Conformation to HIPAA data storage requirements is a must when it comes to local image storage — read on to understand how to be HIPAA compliant
- The privacy rules in the HIPAA guideline highlight the type of data that needs protection and the basic requirements for the protection mechanism
- The HIPAA privacy rules lay the foundation for the security rules that specify the procedures needed to prevent a data breach
- The security summary of HIPAA guidelines asks healthcare facilities for continuous monitoring of cyberattack risks
- Healthcare organizations should periodically gauge the likelihood of a data breach threat and the impact it can have
- All healthcare facilities that have health information systems should have a fool-proof data security mechanism in place
Patient information is sensitive data. It is not only an ethical responsibility of healthcare facilities to ensure the security of patient data but there are laws in place to safeguard such information as well.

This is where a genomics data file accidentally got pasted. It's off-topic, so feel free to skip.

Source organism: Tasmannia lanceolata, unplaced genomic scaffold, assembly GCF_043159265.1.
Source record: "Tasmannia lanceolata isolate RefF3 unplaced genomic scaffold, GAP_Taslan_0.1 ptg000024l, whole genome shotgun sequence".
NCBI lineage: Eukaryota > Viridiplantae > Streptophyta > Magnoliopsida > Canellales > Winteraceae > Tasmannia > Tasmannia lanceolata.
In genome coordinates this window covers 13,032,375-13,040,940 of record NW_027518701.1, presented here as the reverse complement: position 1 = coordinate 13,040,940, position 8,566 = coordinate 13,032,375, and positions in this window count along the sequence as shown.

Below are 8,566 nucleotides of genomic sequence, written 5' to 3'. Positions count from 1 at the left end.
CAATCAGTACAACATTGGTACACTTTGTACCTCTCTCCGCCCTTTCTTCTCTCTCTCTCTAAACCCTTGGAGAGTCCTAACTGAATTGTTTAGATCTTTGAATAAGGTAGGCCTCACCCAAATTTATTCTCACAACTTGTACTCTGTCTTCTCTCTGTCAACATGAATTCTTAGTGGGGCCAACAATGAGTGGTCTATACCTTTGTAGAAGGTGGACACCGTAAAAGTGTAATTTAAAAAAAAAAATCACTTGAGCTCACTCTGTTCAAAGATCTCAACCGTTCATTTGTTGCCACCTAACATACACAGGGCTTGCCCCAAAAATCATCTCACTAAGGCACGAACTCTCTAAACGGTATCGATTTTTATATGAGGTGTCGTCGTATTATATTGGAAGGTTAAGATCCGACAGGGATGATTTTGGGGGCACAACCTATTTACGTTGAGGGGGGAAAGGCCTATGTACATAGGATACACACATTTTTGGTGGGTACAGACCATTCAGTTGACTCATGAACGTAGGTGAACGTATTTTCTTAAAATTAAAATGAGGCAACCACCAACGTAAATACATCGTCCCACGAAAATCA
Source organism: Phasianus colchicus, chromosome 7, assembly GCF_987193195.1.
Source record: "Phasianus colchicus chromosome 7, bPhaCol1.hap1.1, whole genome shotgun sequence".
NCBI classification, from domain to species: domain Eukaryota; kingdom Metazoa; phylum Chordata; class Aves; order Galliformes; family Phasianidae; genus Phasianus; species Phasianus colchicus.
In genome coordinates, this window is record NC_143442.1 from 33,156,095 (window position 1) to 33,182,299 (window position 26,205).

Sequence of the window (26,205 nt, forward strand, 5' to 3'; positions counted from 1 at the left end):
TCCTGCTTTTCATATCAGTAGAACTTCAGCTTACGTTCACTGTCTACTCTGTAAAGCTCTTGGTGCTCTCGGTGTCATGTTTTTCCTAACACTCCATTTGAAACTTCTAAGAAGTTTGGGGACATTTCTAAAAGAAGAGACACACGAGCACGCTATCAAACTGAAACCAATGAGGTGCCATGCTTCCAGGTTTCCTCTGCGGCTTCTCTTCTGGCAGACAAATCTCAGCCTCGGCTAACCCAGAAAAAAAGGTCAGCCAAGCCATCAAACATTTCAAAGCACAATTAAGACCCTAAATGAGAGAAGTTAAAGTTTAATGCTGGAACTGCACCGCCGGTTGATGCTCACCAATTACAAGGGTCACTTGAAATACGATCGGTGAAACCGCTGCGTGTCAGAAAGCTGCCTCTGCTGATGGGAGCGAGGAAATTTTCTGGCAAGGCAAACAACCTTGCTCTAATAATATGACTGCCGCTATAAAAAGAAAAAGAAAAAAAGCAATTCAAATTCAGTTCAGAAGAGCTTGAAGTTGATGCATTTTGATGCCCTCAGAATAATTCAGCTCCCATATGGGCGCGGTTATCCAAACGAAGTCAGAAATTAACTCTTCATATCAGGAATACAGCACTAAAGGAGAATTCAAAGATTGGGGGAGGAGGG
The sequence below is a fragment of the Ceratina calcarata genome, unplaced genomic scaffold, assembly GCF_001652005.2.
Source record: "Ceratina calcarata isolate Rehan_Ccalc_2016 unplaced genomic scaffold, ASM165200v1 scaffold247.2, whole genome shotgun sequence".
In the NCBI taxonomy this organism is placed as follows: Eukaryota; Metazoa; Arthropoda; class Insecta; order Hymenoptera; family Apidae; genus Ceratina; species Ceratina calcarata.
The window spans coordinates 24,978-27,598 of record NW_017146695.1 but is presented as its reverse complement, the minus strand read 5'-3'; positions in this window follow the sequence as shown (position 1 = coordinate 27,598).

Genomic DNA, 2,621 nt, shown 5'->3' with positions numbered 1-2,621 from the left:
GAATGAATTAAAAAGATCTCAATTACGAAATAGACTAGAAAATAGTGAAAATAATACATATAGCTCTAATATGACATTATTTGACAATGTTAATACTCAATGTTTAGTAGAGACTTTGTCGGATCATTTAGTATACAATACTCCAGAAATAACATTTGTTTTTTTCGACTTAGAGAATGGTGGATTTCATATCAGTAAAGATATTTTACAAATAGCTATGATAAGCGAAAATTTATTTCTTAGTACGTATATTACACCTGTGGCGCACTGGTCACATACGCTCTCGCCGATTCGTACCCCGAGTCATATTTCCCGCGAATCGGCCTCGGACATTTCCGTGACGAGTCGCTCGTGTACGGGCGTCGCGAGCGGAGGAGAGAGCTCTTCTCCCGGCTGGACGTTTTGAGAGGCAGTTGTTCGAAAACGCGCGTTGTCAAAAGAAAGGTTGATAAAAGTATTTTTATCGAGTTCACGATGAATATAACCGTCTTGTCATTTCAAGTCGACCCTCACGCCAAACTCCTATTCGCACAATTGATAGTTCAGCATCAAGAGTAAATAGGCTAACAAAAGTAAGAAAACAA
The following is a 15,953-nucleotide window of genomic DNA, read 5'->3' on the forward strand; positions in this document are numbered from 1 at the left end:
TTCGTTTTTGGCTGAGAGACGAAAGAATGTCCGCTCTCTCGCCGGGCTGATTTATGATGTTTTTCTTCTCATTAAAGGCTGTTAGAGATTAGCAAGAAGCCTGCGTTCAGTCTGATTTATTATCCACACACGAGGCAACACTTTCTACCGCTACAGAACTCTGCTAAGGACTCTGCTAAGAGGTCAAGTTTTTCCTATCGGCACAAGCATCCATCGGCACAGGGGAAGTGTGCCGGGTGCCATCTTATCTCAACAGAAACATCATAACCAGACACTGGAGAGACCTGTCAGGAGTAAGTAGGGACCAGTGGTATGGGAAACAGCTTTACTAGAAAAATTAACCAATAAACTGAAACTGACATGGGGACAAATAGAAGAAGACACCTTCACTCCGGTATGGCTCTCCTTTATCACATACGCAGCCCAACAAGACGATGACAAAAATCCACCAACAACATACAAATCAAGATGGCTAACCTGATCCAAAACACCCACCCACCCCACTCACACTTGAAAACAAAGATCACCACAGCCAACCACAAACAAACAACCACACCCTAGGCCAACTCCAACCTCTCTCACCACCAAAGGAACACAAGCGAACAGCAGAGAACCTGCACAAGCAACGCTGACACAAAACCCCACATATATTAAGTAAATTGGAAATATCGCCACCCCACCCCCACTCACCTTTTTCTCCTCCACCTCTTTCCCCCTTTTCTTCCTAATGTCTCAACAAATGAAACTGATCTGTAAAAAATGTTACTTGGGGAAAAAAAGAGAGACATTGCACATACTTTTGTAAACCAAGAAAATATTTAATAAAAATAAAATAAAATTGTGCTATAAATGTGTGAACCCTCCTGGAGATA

The Health Insurance Portability and Accountability Act (HIPAA) underlines various rules that impact the way patient data, including medical images, should be stored. There are four different specifications of HIPAA file storage requirements, which will be discussed in the blog post.
Privacy rule specifications
The privacy rule is the foundation of the HIPAA framework. The primary function of this rule is to clearly define what kind of data has to be protected and the basic requirements of what the protection mechanisms should encompass. The rule is not only there to ensure appropriate restrictions to data access but also describes the privileges certain parties have to access that data.